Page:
The harpsichord of Hades

I have discovered the worst harpsichord in Britain. Well, the worst I’ve had the opportunity to play so far. I was spoiled as an undergraduate to have access to a Rubio (a copy, apparently, of Blanchet’s 1733 Chateau de Thoiry harpsichord). This one is not in quite the same league.

Here is a recording of me playing Bach’s sublime G minor Sinfonia, BWV 797, on my piano.

And the same piece on the harpsichord.

I won’t name the owner or location of this instrument, for reasons of respect, though perhaps someone will recognise it. One ought to feel some pity that a presumably once playable instrument now sounds like something John Cage knocked together, but I have a suspicion that this harpsichord was never of the first rank. It is sad that it has been so neglected, but I’m sure I’m not alone in finding beauty even in out-of-tuneness.


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5 Responses to “The harpsichord of Hades”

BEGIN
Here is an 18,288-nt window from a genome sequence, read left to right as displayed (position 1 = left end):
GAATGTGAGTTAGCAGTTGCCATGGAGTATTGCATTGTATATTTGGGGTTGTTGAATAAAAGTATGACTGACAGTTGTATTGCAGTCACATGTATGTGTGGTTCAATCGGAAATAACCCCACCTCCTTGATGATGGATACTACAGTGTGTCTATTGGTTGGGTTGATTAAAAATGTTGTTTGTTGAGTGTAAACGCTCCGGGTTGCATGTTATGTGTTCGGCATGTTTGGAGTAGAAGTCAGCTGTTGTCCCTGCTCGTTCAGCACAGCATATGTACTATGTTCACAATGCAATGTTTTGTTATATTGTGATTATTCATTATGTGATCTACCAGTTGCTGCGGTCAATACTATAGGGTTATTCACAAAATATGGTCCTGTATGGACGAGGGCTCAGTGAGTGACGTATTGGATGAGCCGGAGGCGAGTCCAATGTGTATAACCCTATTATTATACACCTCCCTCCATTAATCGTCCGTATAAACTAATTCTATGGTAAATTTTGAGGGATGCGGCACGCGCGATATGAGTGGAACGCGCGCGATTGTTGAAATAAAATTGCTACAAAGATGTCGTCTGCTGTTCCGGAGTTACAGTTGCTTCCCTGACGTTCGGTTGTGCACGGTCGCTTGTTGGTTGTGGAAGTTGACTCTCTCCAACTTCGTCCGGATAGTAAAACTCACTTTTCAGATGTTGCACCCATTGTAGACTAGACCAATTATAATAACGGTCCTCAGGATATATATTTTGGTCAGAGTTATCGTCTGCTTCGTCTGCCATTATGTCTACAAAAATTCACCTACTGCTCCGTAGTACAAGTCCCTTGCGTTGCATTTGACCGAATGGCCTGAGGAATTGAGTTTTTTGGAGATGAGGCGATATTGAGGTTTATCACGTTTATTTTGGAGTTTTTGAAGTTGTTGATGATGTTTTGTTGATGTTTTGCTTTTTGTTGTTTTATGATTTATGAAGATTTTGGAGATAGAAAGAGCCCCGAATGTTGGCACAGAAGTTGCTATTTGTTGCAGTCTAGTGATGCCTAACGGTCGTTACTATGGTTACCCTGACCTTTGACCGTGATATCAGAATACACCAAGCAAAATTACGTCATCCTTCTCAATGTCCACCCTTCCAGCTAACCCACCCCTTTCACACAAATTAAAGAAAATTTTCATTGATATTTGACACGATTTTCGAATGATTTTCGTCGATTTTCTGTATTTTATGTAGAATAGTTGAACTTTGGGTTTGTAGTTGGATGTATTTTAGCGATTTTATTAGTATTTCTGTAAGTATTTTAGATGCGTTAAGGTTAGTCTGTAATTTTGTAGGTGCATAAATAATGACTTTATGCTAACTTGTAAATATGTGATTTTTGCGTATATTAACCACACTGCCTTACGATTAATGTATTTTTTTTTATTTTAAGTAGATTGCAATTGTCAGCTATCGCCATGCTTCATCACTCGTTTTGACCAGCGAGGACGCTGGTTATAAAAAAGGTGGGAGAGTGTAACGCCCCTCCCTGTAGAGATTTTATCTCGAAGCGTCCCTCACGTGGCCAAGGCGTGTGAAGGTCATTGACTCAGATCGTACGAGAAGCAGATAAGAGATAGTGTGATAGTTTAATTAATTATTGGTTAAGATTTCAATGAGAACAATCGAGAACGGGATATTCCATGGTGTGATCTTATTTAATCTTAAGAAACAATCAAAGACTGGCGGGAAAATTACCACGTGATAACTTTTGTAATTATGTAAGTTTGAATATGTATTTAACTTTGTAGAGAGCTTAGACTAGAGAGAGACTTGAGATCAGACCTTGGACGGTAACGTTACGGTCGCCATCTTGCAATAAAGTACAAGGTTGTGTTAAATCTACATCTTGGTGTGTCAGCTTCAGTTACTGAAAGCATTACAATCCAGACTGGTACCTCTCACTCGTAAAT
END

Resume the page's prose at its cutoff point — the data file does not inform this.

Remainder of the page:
1. Evie Says:

    There is something in the harpsichord version…gives the piece a melancholic edge – Bach with dissonance! Or maybe just that Bach’s genius is indestructible.

  2. Cross Eyed Pianist Says:

    Interesting….. It reminds me of my sixth form days when I played harpsichord for the school baroque group. The school harpsichord had been constructed from a kit – a kind of Airfix Harpsichord! – and was always going wrong: broken strings, etc. It was a very quirky and temperamental instrument. I have not touched one since.

  3. Gareth Says:

    E/V, I’m sure you’re right about Bach being indestructible. Of course, instruments in his time used different temperaments from the ones we are used to, but I don’t think they were quite as radical as in this specimen.

    Fran, playing a good harpsichord can be a thrilling experience. There was a spinet in my grandparents’ house when I was small, and I used to look forward to playing it when we went to visit them during the holidays. I’d like to become proficient at playing a wide range of keyboard instruments apart from the piano, but finding them is the problem.

  4. Cross Eyed Pianist Says:

    Have you been to Finchcocks? ( I believe they have open days where you can go and have a proper tinkle, so to speak!

    I revised my feelings about the harpsichord when I heard Mahan Esfahani play the Goldbergs at the Proms (at Cadogan Hall). He made both music and instrument sound contemporary, sexy and exciting. Proof of Bach’s enduring appeal.

  5. Gareth Says:

    I haven’t, but it looks exciting, thank you!

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